Characterization of baboon model of genetic generalized epilepsy (GGE) is driven both electroclinically and by successful adoption of neuroimaging platforms, such as magnetic resonance imaging (MRI) and positron emission tomography (PET). Based upon its phylogenetic proximity and similar brain anatomy to humans, the epileptic baboon provides an excellent translational model. Its relatively large brain size compared to smaller nonhuman primates or rodents, a gyrencephalic structure compared to lissencephalic organization of rodent brains, and the availability of a large pedigreed colony allows exploration of neuroimaging markers of diseases. Similar to human idiopathic generalized epilepsy (IGE), structural imaging in the baboon is usually normal in individual subjects, but gray matter volume/concentration (GMV/GMC) changes are reported by statistical parametric mapping (SPM) analyses. Functional neuroimaging has been effective for mapping the photoepileptic responses, the epileptic network, altered functional connectivity of physiological networks, and the effects of anti-seizure therapies. This review will provide insights into our current understanding the baboon model of GGE through functional and structural imaging.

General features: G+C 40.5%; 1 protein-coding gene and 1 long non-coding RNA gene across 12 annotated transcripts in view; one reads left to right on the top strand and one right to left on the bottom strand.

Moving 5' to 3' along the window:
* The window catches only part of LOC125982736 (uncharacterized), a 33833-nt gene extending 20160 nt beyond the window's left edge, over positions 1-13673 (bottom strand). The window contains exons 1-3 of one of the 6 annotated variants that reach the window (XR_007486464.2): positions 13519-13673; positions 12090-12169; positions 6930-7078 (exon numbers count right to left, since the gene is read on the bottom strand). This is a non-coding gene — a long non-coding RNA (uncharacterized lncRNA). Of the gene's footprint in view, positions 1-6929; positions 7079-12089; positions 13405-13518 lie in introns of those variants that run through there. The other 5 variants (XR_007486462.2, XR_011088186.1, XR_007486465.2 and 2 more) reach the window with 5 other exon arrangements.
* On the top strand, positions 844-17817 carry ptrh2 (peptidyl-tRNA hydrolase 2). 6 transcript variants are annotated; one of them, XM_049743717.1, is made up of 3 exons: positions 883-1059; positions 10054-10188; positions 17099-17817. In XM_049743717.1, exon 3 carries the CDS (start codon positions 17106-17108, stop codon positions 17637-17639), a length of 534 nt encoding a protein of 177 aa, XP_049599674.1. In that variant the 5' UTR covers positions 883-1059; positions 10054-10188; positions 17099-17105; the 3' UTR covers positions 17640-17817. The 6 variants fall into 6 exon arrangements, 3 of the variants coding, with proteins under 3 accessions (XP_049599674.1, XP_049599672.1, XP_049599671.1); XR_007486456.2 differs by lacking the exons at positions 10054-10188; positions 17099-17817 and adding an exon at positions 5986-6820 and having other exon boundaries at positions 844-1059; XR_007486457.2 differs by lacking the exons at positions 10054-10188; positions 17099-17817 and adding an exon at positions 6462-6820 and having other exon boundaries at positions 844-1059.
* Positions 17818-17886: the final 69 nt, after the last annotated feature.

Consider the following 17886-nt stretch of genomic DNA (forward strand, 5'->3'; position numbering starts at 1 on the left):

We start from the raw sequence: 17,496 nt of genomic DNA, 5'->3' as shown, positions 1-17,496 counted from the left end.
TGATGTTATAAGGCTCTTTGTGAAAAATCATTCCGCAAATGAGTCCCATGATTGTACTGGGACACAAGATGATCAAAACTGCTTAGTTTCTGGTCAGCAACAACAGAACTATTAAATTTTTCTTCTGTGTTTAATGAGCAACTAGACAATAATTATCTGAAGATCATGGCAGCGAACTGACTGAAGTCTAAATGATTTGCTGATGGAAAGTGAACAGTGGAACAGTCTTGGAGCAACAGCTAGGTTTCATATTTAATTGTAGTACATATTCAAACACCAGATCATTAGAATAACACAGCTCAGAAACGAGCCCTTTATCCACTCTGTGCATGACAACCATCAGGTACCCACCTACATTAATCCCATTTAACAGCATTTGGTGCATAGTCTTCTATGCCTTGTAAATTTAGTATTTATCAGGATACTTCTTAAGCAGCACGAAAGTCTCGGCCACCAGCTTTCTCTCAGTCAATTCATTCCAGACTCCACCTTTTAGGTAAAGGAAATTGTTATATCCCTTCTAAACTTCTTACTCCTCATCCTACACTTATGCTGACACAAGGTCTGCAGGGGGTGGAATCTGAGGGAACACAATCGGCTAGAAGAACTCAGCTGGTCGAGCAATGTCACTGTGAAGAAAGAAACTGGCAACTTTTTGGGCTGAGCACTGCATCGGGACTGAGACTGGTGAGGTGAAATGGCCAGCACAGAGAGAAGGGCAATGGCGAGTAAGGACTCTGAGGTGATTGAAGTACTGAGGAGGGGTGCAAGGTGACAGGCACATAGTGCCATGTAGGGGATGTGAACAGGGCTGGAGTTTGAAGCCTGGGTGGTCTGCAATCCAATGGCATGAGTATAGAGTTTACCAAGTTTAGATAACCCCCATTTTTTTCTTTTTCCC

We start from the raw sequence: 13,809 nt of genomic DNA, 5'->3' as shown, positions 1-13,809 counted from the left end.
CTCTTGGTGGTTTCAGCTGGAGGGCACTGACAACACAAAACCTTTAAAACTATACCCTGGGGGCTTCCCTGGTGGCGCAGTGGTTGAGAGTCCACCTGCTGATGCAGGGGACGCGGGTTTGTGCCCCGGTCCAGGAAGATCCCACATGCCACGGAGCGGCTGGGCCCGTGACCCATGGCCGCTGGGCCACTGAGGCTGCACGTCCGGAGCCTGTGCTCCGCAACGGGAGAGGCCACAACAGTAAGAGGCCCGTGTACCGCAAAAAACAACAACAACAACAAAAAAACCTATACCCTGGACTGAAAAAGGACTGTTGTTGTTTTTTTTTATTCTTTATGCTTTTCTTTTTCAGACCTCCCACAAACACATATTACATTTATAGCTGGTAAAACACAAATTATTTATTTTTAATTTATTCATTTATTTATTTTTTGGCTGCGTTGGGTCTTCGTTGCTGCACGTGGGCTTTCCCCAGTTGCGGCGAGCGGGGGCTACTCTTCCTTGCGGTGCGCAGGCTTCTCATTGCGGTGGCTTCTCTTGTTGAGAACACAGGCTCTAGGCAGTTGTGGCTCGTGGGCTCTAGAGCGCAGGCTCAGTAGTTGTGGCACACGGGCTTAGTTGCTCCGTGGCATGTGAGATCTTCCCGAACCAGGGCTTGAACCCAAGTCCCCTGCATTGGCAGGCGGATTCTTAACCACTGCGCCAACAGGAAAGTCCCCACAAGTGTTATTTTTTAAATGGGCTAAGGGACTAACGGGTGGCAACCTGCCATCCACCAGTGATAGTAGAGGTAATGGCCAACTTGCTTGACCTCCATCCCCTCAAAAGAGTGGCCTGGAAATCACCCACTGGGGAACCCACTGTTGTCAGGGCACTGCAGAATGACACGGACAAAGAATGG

- genetic generalized epilepsy
ASJC Scopus subject areas